Schools may become the next victim of soaring energy prices as educational institutions in the North East could face cuts in their staff and lessons to limit their expenses.
Regional education charity Schools North East conducted a survey that showed that almost 30% of schools could be put into deficit because of rising costs.
Nearly 42% of schools surveyed expected to have to use reserves to meet these costs and would have to consider staffing restructures and reduced curriculum spending.
Paul Whiteman, General Secretary of the National Association of Head Teachers told ELN: “Like every household and business, schools are facing rises in energy costs that could cripple their budgets – budgets that are already stretched to breaking point.
“The government needs to remember that every penny diverted to paying increased energy bills is a penny that can’t be spent on children’s learning and wellbeing. It is pupils that could suffer if they don’t take action to help.”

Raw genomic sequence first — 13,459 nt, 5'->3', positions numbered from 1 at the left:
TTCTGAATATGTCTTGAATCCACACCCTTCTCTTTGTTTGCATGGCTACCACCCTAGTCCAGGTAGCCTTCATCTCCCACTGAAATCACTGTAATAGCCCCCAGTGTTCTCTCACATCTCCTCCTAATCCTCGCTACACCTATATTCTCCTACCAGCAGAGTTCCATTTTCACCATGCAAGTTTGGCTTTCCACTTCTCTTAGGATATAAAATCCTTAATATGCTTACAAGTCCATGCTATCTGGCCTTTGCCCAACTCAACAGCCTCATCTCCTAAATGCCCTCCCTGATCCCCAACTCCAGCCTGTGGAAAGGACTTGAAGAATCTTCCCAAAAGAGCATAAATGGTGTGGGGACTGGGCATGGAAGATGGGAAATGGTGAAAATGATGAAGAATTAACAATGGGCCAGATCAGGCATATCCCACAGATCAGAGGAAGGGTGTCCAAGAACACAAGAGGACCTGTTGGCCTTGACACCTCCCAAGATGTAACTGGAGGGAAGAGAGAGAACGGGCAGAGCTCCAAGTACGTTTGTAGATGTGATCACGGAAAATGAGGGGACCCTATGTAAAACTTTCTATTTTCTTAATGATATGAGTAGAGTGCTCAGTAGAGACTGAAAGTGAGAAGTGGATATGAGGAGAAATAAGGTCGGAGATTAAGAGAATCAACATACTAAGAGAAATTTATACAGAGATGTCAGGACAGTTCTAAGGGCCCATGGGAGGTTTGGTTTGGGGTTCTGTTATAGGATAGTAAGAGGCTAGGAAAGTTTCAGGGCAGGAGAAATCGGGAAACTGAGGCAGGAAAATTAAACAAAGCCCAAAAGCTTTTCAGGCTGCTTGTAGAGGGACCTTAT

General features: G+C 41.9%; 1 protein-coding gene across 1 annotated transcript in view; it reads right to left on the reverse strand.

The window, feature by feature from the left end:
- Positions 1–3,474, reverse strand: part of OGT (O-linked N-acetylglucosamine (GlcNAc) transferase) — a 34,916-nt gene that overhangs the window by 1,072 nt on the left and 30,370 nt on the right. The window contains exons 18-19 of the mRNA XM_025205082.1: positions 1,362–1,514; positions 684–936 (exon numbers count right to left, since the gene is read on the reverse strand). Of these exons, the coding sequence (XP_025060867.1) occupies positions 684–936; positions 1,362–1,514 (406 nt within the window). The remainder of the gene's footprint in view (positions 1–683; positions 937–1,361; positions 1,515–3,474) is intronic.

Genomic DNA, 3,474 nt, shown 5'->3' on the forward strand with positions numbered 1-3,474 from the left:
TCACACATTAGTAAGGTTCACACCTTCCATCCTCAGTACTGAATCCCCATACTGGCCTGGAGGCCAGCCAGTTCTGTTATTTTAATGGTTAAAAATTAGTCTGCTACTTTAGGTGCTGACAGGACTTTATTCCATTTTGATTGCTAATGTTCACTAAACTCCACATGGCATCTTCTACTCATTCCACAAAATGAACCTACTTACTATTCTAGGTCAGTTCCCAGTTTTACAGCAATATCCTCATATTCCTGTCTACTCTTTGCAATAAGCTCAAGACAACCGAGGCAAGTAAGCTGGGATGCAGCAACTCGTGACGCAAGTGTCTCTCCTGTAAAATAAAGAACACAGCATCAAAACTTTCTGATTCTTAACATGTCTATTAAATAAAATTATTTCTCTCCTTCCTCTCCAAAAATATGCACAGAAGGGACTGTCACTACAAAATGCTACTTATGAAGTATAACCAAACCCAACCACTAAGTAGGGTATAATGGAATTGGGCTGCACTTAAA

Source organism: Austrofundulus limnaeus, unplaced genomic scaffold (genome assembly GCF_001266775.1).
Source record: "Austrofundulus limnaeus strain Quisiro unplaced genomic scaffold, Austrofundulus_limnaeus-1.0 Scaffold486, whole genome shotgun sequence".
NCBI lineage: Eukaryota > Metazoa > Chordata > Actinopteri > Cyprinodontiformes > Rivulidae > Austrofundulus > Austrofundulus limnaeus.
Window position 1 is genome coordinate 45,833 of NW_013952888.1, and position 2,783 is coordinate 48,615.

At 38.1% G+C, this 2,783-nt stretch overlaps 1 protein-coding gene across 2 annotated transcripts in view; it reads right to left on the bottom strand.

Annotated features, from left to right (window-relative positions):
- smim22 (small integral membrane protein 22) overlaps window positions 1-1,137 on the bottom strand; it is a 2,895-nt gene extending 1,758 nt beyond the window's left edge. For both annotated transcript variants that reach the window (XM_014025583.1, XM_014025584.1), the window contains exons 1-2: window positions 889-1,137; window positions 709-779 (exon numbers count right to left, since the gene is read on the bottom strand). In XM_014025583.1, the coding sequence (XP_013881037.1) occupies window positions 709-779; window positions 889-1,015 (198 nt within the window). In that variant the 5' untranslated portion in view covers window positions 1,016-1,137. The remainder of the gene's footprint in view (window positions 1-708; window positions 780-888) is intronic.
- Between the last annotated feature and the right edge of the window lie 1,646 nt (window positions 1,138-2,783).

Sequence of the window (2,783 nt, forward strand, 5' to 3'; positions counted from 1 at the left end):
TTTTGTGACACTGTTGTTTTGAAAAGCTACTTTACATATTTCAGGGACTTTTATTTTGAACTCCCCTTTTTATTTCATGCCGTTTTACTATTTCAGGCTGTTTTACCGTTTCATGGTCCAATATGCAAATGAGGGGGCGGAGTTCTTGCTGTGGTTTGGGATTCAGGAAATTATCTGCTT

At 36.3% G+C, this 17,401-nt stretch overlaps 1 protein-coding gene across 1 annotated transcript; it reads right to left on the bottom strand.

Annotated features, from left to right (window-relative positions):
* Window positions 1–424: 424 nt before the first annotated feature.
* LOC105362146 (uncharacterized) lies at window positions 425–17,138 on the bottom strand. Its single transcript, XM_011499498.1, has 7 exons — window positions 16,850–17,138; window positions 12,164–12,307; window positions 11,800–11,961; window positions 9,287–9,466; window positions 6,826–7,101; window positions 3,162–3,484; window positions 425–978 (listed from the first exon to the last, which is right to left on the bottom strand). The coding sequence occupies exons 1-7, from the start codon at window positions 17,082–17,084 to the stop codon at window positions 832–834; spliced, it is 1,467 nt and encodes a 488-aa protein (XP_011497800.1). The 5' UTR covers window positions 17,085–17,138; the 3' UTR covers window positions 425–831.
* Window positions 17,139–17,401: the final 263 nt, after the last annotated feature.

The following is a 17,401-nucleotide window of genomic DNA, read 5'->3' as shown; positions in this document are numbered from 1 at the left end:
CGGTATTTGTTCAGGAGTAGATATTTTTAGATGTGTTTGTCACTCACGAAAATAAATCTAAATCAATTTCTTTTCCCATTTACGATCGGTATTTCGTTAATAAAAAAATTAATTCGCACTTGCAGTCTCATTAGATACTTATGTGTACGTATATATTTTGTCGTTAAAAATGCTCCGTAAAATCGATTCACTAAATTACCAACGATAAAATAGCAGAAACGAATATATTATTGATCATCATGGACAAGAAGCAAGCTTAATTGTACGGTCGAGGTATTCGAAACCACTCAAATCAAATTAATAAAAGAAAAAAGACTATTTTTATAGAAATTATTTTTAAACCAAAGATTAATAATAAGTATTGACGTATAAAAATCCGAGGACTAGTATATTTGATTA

A few months ago, a school in Bristol reportedly asked pupils to wear warm clothes as it planned to limit the hours it switched on the heating to avoid rising energy bills.
A Department for Education spokesperson told ELN: “We recognise schools may be facing cost pressures in the coming months, particularly where energy prices have increased and we are looking carefully at how these rises will impact schools and considering what additional support we could offer.
“Cost increases should be seen in the wider context of funding for schools. In 2022-23, core schools funding will increase by £4 billion compared to 2021-22 – a 7% cash terms per pupil boost – and this will help schools to meet wider cost pressures, including energy prices.
“All schools can access a range of tools to help them get the best value from their resources, including recommended deals for energy costs and services related to energy.”